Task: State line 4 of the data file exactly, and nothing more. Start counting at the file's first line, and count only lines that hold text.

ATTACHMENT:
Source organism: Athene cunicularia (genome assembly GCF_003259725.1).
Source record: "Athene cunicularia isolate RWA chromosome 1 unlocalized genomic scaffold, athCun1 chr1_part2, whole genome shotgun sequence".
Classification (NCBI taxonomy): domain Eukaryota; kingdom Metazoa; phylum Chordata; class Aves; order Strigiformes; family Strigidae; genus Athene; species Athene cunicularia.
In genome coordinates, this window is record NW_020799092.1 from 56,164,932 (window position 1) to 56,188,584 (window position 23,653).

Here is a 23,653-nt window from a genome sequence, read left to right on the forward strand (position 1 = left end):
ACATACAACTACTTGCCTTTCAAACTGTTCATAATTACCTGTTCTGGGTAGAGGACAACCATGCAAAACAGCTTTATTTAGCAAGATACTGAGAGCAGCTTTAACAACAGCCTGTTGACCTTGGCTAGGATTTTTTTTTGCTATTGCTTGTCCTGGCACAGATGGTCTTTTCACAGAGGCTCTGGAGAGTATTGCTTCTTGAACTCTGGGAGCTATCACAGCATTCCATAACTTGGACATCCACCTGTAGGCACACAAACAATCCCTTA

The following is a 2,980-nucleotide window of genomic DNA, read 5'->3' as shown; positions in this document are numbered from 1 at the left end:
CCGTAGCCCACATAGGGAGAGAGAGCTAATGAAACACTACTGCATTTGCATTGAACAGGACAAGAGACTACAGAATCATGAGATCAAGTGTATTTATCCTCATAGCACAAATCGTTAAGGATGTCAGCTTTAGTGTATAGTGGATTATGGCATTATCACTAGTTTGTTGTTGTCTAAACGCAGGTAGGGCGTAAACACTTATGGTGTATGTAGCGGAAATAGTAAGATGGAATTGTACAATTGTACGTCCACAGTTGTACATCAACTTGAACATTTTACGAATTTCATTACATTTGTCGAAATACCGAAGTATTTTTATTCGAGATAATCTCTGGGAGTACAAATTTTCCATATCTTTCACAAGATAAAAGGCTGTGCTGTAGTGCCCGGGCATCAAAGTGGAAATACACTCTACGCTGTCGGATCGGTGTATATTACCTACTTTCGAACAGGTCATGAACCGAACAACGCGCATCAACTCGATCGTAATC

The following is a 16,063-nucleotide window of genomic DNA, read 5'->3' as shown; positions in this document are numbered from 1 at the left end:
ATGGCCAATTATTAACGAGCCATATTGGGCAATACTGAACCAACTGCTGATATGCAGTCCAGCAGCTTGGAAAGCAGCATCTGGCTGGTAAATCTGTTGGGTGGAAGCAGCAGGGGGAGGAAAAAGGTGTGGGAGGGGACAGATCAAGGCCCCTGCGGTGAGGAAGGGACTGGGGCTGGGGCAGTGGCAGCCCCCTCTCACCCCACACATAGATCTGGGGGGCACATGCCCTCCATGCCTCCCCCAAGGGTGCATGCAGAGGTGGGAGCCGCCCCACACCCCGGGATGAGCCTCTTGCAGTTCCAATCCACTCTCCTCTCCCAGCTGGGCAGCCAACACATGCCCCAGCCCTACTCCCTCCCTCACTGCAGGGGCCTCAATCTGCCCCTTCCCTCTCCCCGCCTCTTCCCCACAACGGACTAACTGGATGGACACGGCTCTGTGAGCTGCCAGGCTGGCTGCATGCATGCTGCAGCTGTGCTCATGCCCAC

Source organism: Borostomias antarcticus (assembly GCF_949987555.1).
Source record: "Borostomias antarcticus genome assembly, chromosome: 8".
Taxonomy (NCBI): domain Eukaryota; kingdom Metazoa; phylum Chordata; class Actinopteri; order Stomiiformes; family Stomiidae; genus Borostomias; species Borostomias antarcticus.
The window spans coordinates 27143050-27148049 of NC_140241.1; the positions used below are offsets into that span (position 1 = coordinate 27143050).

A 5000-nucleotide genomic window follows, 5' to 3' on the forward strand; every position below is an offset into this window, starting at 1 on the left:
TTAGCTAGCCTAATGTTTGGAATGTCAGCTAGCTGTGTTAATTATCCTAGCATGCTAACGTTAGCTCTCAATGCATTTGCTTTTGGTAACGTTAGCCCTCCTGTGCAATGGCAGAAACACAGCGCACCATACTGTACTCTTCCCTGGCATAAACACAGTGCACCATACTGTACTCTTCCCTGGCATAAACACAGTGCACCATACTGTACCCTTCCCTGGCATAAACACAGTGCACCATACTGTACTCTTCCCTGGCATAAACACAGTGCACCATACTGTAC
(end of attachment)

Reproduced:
In genome coordinates, this window is record NW_020799092.1 from 56,164,932 (window position 1) to 56,188,584 (window position 23,653).